Retired San Diego Military Pilots Gather To Remember Days In The Air
San Diego is home to a number of retired pilots. On Friday mornings, you'll find some of them gathered at a weekly roundtable where they reminisce and share why their service remains so important to them.
Some of the pilots in the group, called Bagels and Baloney, are in their 90s. Most have not flown a military aircraft in decades — if they still fly at all.
Hank Goetz flew jets in the Air Force before becoming a commercial airline pilot as part of his 40-year flying career. Now in his 80s, he plays unofficial emcee for a group of retiring pilots.
“There is something that happens in the military when you’re young and you join,” Goetz said. “You become a band of brothers. When you’re flying with other people you have to rely on them, even in life and death situations. So you become close. Now that everybody in this group is retired and in their senior years, we still migrate back to that cohesive brotherhood and talking airplanes.”
On this Friday, they’re meeting on the sun porch of one of the members. At least 30 of them are packed into the room. The discussion gravitates to the recent death of a legendary test pilot Bob Hoover. A contemporary of Chuck Yeager, the first pilot to break the sonic barrier, Hoover died in October at age 94.
Half of the group seems to have a story to share about him.
Vic Vizcarra, a retired Air Force colonel who flew in Vietnam, takes the microphone from Goetz.
“I talked to my buddy,” Vizcarra said. “A very close friend, and I asked how was the flying with Bob Hoover and his eyes got this big. He says 'Vic, I’ve done things on an airplane that I’ve never done before and it was scary.' He never did tell me what he did.”
That gets a laugh.
Most of them have lived long lives beyond the military — one member was wheeled in by family — but they are still defined by these stories of their time as naval aviators and air force pilots.
“Another one of our members is a POW,” Goetz said. “He spent over six years in the Hanoi Hilton. Some of those guys come back and they won’t talk about it. Other guys will, depending on the experience you had.”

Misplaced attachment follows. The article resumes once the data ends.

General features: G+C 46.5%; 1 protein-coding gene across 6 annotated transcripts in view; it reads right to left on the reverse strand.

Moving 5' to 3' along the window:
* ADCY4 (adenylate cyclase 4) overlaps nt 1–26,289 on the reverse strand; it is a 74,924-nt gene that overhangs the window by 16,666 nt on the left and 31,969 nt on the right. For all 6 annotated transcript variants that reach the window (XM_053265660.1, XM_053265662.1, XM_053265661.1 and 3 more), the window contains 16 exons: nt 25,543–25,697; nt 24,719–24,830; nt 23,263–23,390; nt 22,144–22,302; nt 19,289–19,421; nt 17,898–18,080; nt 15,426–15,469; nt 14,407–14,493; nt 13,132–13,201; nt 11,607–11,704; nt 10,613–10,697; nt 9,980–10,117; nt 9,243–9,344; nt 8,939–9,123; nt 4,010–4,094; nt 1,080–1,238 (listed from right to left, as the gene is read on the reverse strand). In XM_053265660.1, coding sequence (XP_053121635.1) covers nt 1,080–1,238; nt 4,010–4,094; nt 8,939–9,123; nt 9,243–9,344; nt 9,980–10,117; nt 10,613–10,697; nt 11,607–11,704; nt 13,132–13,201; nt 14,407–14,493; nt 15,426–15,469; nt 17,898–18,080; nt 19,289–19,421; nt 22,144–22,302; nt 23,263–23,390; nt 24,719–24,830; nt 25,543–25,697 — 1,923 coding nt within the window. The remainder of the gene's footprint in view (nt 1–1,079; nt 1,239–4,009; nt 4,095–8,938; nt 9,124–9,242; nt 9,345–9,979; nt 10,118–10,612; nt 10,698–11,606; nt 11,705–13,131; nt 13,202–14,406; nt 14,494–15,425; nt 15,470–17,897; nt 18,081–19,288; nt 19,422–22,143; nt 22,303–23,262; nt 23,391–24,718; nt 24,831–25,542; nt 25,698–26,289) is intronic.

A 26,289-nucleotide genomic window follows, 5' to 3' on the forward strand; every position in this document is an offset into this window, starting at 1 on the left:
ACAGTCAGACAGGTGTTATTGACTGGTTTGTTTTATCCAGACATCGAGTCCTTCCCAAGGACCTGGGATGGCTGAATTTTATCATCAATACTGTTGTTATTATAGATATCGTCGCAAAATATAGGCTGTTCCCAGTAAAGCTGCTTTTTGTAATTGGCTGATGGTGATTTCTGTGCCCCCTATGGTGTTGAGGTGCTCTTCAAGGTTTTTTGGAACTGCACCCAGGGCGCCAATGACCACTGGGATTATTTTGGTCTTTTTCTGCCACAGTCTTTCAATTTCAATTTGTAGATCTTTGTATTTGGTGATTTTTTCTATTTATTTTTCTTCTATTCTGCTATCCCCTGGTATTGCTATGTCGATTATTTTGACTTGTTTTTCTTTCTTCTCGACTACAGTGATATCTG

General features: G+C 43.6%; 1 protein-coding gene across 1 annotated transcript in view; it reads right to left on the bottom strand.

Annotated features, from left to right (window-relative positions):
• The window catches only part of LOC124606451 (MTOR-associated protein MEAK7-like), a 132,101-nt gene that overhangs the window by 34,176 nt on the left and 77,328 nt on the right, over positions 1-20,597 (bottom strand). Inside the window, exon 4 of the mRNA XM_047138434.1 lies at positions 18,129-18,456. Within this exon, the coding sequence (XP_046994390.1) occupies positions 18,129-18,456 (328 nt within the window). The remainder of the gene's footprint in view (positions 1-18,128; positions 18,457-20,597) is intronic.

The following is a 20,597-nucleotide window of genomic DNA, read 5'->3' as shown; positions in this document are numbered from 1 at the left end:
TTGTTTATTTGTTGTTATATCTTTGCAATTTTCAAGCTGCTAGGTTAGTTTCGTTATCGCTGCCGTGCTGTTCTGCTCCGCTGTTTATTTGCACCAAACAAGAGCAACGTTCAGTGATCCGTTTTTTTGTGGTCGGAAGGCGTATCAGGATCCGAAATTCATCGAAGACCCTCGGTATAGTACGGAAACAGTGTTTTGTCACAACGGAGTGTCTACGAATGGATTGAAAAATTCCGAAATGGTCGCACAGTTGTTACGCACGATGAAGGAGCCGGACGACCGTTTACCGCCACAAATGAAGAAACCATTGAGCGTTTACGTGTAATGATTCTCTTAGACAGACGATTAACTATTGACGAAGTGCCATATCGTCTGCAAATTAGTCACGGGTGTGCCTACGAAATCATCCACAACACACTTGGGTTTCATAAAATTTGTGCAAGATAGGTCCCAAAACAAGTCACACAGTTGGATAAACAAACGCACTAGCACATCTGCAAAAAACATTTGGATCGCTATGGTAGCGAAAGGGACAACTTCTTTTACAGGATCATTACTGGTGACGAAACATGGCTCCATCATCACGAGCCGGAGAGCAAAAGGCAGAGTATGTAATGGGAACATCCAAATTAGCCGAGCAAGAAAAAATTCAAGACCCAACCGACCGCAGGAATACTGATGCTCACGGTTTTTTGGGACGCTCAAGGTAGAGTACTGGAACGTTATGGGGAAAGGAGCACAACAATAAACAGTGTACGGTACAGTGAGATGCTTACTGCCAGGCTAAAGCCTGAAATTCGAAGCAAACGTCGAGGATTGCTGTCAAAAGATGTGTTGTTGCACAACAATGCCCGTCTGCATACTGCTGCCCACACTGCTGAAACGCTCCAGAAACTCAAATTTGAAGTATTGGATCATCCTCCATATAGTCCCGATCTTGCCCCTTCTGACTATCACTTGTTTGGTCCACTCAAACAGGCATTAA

Over time, the band of pilots picked up other veterans.
Mike Cattolico was a Navy diver who doesn’t even like to fly. Instead, he talks about the time when a great white shark came out of the gloom.
“There was my buddy, the great white,” Cattolico said. “I took the liberty of punching him in the eye. He didn’t like that. He didn’t like that at all.”
He gets a small laugh and several nods. Clearly, they’re here to entertain one another, but there is also something going on underneath: They’re accepted. They’re understood.
“Only guys like us would believe that,” Goetz said. “Because some of the stuff we’ve done is so strange. I was 25 years old. I’m sitting in a modern day F-105 going Mach 2 all by myself. You tell that to people who have had a 9-to-5 job. There is no way they come close to relating.”
The group is called Bagels and Baloney, because it started in a coffee house that served bagels. The "baloney" is because their stories aren’t strictly fact-checked. They’ve outgrown a couple locations. At times, they can get more than 50 people.
Goetz says naval aviators try to end their careers in San Diego so they can retire here. He’s found new members walking down the aisle at Costco.